A central mission of public schools since their creation in the mid-1800s, civic education today includes the beliefs that students need to be aware of their changing cultural and physical environments; know the past; read, write, and think deeply; and act in ways that promote the common good. The College, Career, and Civic Life (C3) Framework for Social Studies State Standards (2013) encourage the development of knowledgeable, thoughtful, and active citizens through a focus on inquiry. C3 emphasizes the development of solid questions, application of discipline-specific knowledge and skills, making reasonable claims supported by evidence, meaningful expression and action rising from those claims. Note that C3 wholly defers content standards to the states.
The Massachusetts History and Social Science Framework details the academic content, concepts, and skills in history, geography, economics, and civics & government essential to all Americans. Dozens of teachers and administrators, college and university faculty, and staff of museums, historical societies, libraries, and archives developed the standards as a comprehensive tool for planning history and social science curriculum. The framework sets out standards, concepts, and skills for each grade from pre-K to grade 7. Two-year sequences of U.S. History and World History are taught at each district’s discretion between grade 8 and grade 11, with grade 12 electives in economics and in American government. The Massachusetts Department of Elementary and Secondary Education is in process of revision with new standards likely in 2018.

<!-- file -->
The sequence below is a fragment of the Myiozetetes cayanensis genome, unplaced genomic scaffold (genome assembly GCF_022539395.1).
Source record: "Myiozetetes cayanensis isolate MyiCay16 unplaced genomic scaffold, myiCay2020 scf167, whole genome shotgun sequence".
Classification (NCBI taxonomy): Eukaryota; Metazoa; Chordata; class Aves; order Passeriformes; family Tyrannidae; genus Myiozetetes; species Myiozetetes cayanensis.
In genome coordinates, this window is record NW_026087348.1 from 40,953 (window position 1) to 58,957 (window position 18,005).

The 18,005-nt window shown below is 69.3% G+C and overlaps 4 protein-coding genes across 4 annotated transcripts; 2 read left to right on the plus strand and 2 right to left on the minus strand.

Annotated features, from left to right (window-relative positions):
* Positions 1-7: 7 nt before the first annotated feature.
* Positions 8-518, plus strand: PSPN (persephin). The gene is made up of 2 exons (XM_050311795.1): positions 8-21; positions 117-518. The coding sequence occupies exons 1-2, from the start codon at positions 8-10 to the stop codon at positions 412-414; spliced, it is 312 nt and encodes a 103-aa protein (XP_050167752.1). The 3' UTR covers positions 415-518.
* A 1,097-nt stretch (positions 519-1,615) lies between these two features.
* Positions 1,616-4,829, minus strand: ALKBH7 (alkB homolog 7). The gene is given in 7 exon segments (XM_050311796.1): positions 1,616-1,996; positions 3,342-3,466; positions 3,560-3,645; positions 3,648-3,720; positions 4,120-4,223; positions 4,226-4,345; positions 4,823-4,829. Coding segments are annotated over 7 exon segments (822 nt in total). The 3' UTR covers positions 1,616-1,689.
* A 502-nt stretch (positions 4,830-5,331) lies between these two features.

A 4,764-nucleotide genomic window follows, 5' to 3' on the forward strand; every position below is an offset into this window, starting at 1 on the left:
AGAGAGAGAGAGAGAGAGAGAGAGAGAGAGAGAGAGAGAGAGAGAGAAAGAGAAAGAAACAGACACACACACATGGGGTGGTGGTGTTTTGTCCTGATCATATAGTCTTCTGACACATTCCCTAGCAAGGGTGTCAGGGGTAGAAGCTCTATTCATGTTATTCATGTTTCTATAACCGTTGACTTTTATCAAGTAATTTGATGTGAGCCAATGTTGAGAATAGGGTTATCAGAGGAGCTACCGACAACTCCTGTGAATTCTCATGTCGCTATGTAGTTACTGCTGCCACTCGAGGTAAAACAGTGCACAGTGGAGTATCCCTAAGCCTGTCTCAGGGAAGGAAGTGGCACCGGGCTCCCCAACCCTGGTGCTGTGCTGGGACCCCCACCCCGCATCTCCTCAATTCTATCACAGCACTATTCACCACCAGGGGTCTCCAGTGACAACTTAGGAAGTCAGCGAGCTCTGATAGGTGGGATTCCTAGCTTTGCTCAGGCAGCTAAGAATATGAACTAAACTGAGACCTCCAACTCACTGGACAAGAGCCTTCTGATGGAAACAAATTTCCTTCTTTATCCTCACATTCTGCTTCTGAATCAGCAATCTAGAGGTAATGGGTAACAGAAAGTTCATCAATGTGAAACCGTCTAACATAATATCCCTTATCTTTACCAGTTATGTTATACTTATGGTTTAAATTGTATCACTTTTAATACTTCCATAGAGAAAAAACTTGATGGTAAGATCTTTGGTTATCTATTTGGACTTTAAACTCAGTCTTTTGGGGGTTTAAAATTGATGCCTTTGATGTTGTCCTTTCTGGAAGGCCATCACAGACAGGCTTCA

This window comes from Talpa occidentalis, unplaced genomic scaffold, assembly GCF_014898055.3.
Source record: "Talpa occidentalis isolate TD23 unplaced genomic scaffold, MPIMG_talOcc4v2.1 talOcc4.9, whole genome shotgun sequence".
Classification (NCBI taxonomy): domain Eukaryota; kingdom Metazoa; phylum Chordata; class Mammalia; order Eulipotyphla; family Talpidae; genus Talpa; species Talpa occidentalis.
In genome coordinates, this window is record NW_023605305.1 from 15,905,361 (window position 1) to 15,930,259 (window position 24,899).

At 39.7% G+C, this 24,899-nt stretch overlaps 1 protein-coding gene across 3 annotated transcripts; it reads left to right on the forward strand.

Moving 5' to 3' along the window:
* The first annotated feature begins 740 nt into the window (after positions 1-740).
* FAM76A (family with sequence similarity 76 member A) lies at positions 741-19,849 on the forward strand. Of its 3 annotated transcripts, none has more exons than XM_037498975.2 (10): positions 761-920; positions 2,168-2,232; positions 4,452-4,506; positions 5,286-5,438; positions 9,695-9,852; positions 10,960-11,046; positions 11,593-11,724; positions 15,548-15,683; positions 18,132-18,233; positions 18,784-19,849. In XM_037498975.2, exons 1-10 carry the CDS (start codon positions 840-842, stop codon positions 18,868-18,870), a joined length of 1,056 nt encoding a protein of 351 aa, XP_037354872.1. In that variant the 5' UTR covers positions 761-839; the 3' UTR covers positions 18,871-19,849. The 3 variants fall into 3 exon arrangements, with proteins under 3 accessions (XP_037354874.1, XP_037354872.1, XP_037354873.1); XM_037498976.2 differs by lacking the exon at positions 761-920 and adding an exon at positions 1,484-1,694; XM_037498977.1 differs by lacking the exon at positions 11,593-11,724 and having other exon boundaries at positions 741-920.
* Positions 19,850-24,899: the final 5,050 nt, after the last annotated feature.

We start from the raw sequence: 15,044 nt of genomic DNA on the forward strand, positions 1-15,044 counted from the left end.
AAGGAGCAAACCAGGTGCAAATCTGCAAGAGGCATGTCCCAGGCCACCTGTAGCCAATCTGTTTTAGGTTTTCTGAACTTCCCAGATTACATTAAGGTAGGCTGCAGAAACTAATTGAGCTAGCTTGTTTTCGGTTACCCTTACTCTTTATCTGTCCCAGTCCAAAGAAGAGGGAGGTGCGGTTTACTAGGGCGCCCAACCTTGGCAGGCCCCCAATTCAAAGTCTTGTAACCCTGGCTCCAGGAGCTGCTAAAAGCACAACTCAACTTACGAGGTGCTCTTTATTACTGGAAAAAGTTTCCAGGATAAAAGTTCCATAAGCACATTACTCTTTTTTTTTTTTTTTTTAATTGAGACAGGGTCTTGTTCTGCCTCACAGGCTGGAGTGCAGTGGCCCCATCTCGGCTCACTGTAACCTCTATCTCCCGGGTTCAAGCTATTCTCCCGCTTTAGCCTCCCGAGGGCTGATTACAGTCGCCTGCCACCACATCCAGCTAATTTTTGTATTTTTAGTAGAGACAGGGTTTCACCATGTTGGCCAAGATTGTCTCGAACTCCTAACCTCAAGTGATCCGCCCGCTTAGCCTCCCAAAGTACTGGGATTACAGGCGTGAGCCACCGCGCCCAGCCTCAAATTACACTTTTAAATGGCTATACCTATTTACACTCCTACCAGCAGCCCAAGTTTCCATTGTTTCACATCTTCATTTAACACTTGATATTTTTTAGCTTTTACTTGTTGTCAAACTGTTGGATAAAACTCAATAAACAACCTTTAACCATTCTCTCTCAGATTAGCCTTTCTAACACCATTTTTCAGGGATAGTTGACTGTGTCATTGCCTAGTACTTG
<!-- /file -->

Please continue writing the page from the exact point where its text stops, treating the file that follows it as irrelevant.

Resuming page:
Massachusetts Curriculum Framework for English Language Arts (ELA) and Literacy (Pre-K – 12): Incorporating the Common Core State Standards (CCSS) for ELA and Literacy in History/Social Studies, Science, and Technical Subjects – 2011
The CCSS standards were developed by a broad collaboration of educators and experts from almost every state in order to provide a clear, consistent, and challenging national framework to prepare students for college and career. The kinds of critical thinking skills that the CCSS emphasizes for history and social studies–evaluating written sources, thinking with historical depth, integrating content analysis with written work–are all central to Emerging America’s inquiry-based approach to history education. Our professional development and online resources aim to give teachers explicit strategies and practical tools to help students to become discerning readers, writers, listeners, and speakers of history as they achieve the CCSS.
Download “Primary Sources and the Common Core State Standards,” by Rich Cairn. Teaching with Primary Sources Journal, Vol. 5, No. 2, Fall 2012. Library of Congress. Also find exemplary lessons.
These curriculum standards from the National Council for the Social Studies provide a framework for selecting and organizing knowledge and modes of inquiry for purposes of teaching and learning to meet the goals. The NCSS Standards establish a set of principles by which content can be selected and organized to build a viable, valid, and defensible social studies curriculum. Features:
- Ten Themes represents a way of organizing knowledge about the human experience in this world.
- Learning Expectations at early, middle, and high school levels describe purposes, knowledge, intellectual processes, and democratic dispositions that students should exhibit in student products.
- Essential Social Studies Skills and Strategies represents the abilities involved in the thinking, reasoning, researching, and understanding that learners engage in as they counter new concepts, principles, and issues.
- Products describes what and how students will demonstrate acquired learnings and provide teachers with a vehicle to assess student achievement.
- Snapshots of Practice provide educators with images of how the standards might look when enacted in classrooms.